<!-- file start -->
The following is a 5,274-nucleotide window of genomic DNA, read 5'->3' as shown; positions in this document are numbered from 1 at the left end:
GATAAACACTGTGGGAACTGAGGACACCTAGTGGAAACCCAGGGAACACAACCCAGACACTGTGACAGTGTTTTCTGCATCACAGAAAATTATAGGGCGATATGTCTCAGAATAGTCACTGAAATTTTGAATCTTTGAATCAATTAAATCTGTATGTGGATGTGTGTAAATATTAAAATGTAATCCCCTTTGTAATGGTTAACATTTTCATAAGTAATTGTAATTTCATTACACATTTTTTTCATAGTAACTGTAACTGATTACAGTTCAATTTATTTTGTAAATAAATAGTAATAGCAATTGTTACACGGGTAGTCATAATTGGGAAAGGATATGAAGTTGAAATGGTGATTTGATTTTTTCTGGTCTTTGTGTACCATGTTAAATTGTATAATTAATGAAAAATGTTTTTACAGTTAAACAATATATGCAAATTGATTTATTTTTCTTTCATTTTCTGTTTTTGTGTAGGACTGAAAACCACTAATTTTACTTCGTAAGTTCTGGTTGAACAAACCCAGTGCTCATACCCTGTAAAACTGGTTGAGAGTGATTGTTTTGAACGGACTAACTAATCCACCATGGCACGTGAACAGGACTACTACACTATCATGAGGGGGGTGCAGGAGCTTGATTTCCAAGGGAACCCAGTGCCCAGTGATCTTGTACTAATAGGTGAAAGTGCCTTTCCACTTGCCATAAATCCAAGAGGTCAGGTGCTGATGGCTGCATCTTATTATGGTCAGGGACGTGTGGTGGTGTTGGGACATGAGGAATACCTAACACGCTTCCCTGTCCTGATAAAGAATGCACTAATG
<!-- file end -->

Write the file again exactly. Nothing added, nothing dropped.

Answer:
The following is a 5,274-nucleotide window of genomic DNA, read 5'->3' as shown; positions in this document are numbered from 1 at the left end:
GATAAACACTGTGGGAACTGAGGACACCTAGTGGAAACCCAGGGAACACAACCCAGACACTGTGACAGTGTTTTCTGCATCACAGAAAATTATAGGGCGATATGTCTCAGAATAGTCACTGAAATTTTGAATCTTTGAATCAATTAAATCTGTATGTGGATGTGTGTAAATATTAAAATGTAATCCCCTTTGTAATGGTTAACATTTTCATAAGTAATTGTAATTTCATTACACATTTTTTTCATAGTAACTGTAACTGATTACAGTTCAATTTATTTTGTAAATAAATAGTAATAGCAATTGTTACACGGGTAGTCATAATTGGGAAAGGATATGAAGTTGAAATGGTGATTTGATTTTTTCTGGTCTTTGTGTACCATGTTAAATTGTATAATTAATGAAAAATGTTTTTACAGTTAAACAATATATGCAAATTGATTTATTTTTCTTTCATTTTCTGTTTTTGTGTAGGACTGAAAACCACTAATTTTACTTCGTAAGTTCTGGTTGAACAAACCCAGTGCTCATACCCTGTAAAACTGGTTGAGAGTGATTGTTTTGAACGGACTAACTAATCCACCATGGCACGTGAACAGGACTACTACACTATCATGAGGGGGGTGCAGGAGCTTGATTTCCAAGGGAACCCAGTGCCCAGTGATCTTGTACTAATAGGTGAAAGTGCCTTTCCACTTGCCATAAATCCAAGAGGTCAGGTGCTGATGGCTGCATCTTATTATGGTCAGGGACGTGTGGTGGTGTTGGGACATGAGGAATACCTAACACGCTTCCCTGTCCTGATAAAGAATGCACTAATG